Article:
Guy de Maupassant
I. iNTRODUCTION TO FRENCH LITERATURE
French literature is, generally speaking, literature written in the French language, particularly by citizens of France; it may also refer to literature written by people living in France who speak traditional languages of France other than French. Literature written in French language, by citizens of other nations such as Belgium, Switzerland, Canada, Senegal, Algeria, Morocco, etc. is referred to as Francophone literature. As of 2006, French writers have been awarded more Nobel Prizes in Literature than novelists, poets and essayists of any other country. France itself ranks first in the list of Nobel Prizes in literature by country.
The French language is a romance dialect derived from Vulgar Latin (non-standard Latin) and heavily influenced principally by Celtic and Frankish. Beginning in the 11th century, literature written in medieval French was one of the oldest vernacular (non-Latin) literatures in western Europe and it became a key source of literary themes in the Middle Ages across the continent. Although the European prominence of French literature was eclipsed in part by vernacular literature in Italy in the 14th century, literature in France in the 16th century underwent a major creative evolution, and through the political and artistic programs of the Ancien Régime, French literature came to dominate European letters in the 17th century. In the 18th century, French became the literary lingua franca and diplomatic language of western Europe (and, to a certain degree, in America), and French letters have had a profound impact on all European and American literary traditions while at the same time being heavily influenced by these other national traditions (for example: British and German Romanticism in the nineteenth century). French literary developments of the 19th and 20th centuries have had a particularly strong effect on modern world literature, including: symbolism, naturalism, the "roman-fleuves" of Balzac, Zola and Proust, surrealism, existentialism, and the "Theatre of the Absurd".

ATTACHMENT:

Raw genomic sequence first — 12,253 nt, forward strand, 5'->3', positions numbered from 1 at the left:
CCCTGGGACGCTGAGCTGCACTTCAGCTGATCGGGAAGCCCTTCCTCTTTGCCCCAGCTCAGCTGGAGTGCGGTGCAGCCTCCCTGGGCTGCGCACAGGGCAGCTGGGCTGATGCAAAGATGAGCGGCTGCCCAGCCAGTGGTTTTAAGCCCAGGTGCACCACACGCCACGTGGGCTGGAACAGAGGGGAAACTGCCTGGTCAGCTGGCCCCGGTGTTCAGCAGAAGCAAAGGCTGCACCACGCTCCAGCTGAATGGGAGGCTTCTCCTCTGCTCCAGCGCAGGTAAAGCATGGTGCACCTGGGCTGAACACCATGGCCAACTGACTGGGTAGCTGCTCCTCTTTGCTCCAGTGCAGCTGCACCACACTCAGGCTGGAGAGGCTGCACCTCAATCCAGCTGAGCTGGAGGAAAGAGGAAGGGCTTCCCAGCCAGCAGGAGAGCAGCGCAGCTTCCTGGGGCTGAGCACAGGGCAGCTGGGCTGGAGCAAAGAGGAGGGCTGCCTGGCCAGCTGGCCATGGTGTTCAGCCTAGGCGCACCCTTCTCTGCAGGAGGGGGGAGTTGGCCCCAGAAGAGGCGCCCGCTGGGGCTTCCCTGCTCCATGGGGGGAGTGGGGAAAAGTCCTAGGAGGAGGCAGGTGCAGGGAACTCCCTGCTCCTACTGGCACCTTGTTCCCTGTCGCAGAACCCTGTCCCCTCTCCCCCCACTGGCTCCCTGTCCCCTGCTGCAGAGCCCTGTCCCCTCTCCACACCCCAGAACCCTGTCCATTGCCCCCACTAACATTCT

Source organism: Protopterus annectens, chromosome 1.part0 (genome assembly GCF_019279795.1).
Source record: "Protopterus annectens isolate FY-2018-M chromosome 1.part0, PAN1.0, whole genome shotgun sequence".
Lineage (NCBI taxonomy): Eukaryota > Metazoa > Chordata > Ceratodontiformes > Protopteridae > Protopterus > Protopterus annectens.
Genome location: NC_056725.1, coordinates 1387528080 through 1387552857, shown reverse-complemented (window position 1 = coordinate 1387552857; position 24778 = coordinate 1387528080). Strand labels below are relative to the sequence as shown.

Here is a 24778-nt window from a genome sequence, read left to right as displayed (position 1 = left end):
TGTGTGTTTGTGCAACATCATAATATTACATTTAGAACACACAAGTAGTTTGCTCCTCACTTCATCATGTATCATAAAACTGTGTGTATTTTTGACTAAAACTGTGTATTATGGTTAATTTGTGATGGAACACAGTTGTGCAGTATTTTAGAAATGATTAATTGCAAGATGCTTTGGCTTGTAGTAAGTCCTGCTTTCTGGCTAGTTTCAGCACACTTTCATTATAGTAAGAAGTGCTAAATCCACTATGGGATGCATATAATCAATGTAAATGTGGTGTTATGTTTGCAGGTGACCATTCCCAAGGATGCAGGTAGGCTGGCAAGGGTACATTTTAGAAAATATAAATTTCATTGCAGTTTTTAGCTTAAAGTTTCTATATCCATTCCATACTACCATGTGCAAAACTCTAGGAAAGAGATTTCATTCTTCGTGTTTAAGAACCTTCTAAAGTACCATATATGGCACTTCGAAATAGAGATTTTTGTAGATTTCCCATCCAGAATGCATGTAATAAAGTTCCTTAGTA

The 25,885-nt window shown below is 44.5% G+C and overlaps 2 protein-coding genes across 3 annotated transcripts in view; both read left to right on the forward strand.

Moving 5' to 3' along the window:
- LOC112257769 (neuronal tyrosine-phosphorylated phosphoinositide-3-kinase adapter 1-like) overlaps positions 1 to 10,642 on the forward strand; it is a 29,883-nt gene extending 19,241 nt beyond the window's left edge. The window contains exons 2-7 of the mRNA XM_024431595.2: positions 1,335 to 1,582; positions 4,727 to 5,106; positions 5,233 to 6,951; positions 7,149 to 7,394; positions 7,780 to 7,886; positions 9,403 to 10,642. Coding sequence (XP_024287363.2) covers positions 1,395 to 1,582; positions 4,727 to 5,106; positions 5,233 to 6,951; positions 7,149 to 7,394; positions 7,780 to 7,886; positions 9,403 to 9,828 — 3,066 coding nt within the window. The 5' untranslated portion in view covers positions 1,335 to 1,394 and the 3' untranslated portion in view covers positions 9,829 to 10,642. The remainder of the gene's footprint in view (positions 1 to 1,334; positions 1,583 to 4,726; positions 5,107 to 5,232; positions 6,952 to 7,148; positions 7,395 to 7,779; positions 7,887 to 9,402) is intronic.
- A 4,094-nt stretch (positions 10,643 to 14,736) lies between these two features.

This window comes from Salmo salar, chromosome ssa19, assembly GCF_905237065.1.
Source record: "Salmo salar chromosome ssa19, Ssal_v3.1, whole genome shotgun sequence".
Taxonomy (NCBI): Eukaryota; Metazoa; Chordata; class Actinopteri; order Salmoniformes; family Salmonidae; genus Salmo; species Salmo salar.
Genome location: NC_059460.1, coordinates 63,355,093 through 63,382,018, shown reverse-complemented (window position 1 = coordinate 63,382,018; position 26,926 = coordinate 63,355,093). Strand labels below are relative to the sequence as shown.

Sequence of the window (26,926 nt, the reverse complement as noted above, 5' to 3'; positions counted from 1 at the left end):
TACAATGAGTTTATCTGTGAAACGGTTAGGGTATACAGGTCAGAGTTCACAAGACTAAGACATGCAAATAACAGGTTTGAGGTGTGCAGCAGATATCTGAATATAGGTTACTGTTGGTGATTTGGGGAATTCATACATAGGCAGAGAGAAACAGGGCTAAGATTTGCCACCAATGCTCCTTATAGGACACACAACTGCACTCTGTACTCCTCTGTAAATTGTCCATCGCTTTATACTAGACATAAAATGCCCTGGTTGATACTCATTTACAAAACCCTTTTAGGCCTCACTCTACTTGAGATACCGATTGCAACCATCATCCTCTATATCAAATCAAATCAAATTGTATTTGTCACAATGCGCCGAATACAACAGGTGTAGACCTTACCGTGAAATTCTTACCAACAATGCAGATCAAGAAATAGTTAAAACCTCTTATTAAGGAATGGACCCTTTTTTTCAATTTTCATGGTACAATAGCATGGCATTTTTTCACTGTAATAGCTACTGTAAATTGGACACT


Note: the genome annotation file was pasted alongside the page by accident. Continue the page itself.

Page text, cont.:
French imperialism and colonialism in the Americas, Africa, and the far East have brought the French language to non-European cultures that are transforming and adding to the French literary experience today.
II. aUthor’s biography
Guy de Maupassant
Henri-René-Albert-Guy de Maupassant was born on August 5, 1850 at the château de Miromesnil, near Dieppe in the Seine-Inférieure (now Seine-Maritime) department in France. He was the first son of Laure Le Poittevin and Gustave de Maupassant, both from prosperous bourgeois families. When Maupassant was 37 and his brother Hervé was five, his mother, an independent-minded woman, risked social disgrace to obtain a legal separation from her husband. After the separation, Le Poittevin kept her two sons, the elder Guy and younger Hervé. With the father’s absence, Maupassant’s mother became the most influential figure in the young boy’s life. She was an exceptionally well read woman and was very fond of classical literature, especially Shakespeare. Until the age of thirteen, Guy happily lived with his mother, to whom he was deeply devoted, at Étretat, in the Villa des Verguies, where, between the sea and the luxuriant countryside, he grew very fond of fishing and outdoor activities. III. Elements of a Short Story
III. Elements of a Short Story
A. Setting of the Story
* Time: 19th Century, Second Half
* Place: Paris, France
* Mathilde Loisel-a pretty young woman born into a common, middle-class family. She yearns for wealth, privileges, and fashions of highborn young ladies * Monsieur Loisel-a government clerk in the Ministry of Education whom Mathilde marries * Madame Jeanne Forestier-a friend of Mathilde’s. She allows Mathilde to borrow a necklace to wear to a gala social event. * Loisel Housemaid-a girl from Brittany who does the Loisel’s housework. Her...
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